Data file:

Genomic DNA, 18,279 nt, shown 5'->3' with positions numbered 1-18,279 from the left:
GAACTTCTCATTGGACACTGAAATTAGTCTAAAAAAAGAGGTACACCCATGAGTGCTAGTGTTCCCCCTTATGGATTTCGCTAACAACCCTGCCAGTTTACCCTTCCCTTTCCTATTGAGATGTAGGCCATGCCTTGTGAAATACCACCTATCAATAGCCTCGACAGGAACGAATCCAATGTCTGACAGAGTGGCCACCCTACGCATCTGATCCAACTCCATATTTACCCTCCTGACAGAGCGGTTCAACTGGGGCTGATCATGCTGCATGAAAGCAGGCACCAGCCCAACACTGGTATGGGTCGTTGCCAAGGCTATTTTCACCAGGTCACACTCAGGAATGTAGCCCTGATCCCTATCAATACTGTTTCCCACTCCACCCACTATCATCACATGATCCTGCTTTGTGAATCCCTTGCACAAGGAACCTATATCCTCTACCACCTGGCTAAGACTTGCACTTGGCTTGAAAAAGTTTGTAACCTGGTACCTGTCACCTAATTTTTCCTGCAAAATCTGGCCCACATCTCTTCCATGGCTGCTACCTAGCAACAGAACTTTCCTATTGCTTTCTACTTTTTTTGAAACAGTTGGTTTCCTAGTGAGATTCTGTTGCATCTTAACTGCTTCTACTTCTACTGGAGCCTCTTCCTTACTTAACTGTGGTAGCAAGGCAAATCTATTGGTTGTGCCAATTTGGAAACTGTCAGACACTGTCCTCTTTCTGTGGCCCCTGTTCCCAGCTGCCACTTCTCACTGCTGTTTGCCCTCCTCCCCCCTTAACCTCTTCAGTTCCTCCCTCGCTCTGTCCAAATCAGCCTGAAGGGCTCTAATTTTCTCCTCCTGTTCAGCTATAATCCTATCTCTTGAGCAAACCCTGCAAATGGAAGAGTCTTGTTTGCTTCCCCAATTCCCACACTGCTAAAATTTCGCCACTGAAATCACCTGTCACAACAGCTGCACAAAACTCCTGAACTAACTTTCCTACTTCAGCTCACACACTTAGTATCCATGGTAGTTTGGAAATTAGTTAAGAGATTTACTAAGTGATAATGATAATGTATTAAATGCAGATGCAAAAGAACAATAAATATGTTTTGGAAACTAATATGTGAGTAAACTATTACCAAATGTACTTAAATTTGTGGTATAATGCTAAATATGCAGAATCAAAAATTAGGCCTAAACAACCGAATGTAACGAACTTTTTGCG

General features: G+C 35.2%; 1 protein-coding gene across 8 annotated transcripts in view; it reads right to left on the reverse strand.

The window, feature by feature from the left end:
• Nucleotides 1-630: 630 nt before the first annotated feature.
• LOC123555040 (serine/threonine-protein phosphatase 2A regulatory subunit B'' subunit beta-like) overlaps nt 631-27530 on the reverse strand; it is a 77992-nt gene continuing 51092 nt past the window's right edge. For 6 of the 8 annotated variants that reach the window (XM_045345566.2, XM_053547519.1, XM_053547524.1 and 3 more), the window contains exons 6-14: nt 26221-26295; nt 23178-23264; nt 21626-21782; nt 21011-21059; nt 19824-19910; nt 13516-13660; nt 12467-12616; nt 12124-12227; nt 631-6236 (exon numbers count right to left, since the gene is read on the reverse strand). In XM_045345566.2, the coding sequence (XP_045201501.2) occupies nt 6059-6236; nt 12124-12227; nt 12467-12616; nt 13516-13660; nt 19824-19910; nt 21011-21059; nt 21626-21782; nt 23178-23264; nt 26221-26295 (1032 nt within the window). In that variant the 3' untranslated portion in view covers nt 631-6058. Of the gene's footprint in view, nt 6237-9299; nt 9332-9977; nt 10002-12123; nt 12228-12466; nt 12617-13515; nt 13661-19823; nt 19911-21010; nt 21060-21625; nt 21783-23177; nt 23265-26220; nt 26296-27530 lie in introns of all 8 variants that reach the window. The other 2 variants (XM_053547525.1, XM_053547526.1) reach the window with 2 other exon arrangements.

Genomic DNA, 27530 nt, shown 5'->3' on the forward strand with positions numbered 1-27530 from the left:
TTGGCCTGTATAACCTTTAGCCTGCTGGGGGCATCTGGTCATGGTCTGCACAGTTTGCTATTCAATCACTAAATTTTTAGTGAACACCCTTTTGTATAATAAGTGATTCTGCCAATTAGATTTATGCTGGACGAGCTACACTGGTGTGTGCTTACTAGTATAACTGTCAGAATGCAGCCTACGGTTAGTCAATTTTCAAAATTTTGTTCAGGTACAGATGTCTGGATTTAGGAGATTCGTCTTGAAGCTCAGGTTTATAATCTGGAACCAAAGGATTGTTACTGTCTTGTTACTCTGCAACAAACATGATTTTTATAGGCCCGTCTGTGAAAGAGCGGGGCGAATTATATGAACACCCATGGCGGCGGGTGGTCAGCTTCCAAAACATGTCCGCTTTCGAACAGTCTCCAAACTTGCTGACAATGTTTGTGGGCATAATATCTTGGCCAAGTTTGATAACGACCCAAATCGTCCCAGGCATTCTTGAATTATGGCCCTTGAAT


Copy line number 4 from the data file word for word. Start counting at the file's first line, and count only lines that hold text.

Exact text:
The window, feature by feature from the left end: